The vast majority of paranormal case investigation is amateur and the vast majority of investigators undergo a rudimentary initiation at best. It may be easy to condemn the chaos and confusion of ideas that result from such methods but it is the inevitable outcome of the current popularity that ghost hunting enjoys. Here in the UK there are over one 1,200 groups currently seeking to interact with ghosts many of whose membership rely for proof of their personal experience on the dubious claims of some individuals with the self proclaimed apparent ability to communicate with, or to sense ghosts and spirits within a given location. The members are not encouraged to seek explanations for their own and others experiences but instead are informed that the information they are given is in the form of indisputable fact, this is demonstrated by the many groups who claim to be seeking 'Proof that the paranormal realm exists' rather than seeking explanations as to why such experiences are reported.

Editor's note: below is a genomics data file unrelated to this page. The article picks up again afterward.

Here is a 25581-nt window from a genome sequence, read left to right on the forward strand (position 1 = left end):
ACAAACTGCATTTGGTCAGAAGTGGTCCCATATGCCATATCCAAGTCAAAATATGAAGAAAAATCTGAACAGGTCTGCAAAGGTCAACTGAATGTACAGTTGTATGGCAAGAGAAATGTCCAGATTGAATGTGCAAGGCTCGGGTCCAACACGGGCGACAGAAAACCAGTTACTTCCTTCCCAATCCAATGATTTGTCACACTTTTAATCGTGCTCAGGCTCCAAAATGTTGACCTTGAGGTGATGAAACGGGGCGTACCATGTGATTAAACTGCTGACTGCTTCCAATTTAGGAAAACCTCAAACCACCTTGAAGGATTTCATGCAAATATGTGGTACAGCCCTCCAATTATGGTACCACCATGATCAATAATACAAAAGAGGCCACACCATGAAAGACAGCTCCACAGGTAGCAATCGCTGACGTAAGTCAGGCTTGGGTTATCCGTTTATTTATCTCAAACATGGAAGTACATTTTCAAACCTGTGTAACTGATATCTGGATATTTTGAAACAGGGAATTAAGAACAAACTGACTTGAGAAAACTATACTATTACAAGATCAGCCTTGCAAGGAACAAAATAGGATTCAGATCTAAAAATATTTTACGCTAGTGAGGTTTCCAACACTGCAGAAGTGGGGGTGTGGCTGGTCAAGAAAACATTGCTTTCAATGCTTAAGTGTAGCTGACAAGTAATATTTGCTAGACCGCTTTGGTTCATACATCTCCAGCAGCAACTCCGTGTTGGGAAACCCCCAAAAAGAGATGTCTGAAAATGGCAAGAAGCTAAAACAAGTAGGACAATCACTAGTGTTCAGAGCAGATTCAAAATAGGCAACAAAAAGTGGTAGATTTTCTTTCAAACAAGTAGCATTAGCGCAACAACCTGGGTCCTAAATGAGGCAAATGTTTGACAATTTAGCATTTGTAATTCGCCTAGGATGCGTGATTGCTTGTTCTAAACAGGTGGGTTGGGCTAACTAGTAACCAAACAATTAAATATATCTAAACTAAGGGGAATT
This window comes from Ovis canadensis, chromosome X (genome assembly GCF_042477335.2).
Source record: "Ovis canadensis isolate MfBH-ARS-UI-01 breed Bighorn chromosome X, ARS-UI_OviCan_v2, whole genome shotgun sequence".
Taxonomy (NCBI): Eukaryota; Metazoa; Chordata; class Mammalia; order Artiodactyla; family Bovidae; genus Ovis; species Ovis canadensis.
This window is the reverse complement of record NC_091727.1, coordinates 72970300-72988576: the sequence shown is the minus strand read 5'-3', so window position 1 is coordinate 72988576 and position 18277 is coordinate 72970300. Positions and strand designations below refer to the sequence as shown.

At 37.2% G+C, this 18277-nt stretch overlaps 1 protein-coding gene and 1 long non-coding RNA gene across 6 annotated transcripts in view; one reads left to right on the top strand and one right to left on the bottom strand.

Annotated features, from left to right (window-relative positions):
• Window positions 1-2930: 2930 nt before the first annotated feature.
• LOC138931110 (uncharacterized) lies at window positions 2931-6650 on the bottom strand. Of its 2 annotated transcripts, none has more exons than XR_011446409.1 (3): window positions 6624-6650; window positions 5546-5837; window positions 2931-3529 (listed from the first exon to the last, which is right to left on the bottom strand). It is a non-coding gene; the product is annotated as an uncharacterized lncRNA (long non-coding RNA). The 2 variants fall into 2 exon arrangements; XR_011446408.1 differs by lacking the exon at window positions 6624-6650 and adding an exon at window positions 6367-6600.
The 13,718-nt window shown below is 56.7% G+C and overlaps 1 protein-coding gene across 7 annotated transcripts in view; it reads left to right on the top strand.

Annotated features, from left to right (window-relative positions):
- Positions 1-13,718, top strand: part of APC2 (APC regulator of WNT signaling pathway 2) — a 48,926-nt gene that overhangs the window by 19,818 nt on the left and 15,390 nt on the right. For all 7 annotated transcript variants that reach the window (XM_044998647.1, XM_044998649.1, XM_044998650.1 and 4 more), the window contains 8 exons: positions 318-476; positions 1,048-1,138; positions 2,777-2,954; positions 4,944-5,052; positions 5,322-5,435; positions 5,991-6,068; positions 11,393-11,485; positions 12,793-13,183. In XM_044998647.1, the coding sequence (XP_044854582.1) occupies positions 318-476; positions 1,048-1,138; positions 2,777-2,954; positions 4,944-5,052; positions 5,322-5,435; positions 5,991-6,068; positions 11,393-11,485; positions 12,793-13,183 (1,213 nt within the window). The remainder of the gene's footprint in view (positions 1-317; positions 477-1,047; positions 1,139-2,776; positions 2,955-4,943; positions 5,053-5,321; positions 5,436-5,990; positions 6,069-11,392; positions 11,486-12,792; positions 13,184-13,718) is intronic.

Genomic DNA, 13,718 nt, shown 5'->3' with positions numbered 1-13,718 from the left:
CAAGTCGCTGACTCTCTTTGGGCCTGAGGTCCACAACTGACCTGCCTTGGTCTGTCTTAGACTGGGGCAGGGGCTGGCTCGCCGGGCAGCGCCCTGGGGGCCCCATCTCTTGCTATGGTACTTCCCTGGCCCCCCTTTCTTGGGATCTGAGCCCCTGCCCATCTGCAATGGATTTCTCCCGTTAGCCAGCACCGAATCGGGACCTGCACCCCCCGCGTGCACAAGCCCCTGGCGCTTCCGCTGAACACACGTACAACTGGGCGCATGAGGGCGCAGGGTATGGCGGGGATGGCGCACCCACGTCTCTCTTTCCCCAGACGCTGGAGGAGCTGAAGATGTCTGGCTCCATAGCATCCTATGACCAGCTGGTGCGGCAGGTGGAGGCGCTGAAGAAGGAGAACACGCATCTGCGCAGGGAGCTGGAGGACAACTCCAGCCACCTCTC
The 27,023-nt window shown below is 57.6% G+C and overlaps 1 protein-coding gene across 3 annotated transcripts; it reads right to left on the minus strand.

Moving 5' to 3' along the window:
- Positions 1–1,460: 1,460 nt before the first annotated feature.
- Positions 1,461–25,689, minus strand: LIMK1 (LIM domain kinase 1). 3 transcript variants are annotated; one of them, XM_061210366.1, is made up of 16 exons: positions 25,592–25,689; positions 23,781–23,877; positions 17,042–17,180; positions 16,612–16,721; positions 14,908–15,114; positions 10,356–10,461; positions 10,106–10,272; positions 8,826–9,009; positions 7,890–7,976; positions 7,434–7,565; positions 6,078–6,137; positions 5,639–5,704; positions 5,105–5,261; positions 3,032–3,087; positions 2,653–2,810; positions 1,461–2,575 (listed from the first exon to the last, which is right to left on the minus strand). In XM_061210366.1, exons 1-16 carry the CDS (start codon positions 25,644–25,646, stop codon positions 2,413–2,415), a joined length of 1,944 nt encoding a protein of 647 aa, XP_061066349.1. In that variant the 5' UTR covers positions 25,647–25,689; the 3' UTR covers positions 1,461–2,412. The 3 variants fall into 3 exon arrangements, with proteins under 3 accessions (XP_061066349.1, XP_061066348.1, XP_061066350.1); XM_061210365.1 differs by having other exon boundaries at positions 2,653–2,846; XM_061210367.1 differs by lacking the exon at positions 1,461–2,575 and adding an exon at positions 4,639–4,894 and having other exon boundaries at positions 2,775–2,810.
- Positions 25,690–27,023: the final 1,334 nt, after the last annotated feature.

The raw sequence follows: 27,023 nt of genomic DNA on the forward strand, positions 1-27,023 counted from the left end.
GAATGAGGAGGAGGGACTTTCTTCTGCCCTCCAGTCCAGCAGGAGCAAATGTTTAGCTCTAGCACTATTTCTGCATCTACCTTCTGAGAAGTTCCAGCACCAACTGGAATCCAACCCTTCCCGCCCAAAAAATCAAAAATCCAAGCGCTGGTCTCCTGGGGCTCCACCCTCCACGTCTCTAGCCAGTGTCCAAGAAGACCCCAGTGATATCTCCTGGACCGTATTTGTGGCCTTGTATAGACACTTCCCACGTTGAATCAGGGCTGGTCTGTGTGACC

There are some more thorough investigations being undertaken, some of which is producing vital and challenging work. However, the continued sensationalist approach by the majority has left the subject of spontaneous case investigation largely in an academic limbo. Well documented reports of ghost and apparition encounters are fascinating and more substantial that many cynics would like to admit but many of those researchers employed in university parapsychology and anomalous psychology departments regard amateurs in amateur paranormal investigation groups almost as a kind of 'Care In The Community' branch of the study and really who can blame them given the current approach that most amateurs seem to be taking. Spontaneous case study is often seen as a sure route to career suicide for scientific and social scientific minds. Research undertaken in Psychology, Physics and Sociology has made a substantial contribution to the debate but has often failed to impress those involved in gathering field reports. In most cases those active in amateur paranormal groups simply don't have access to or fail to understand the academic research. In some cases, they get the gist of new ideas and theories but without a proper understanding of what they could be contributing they are instead free to interpret the ideas often in a novel or bizarre fashion, EVP research and the use of electromagnetic field (EMF) detectors are just two areas where the current trend is becoming increasingly disassociated with the original ideas and research that suggested their potential for usefulness in spontaneous case investigations.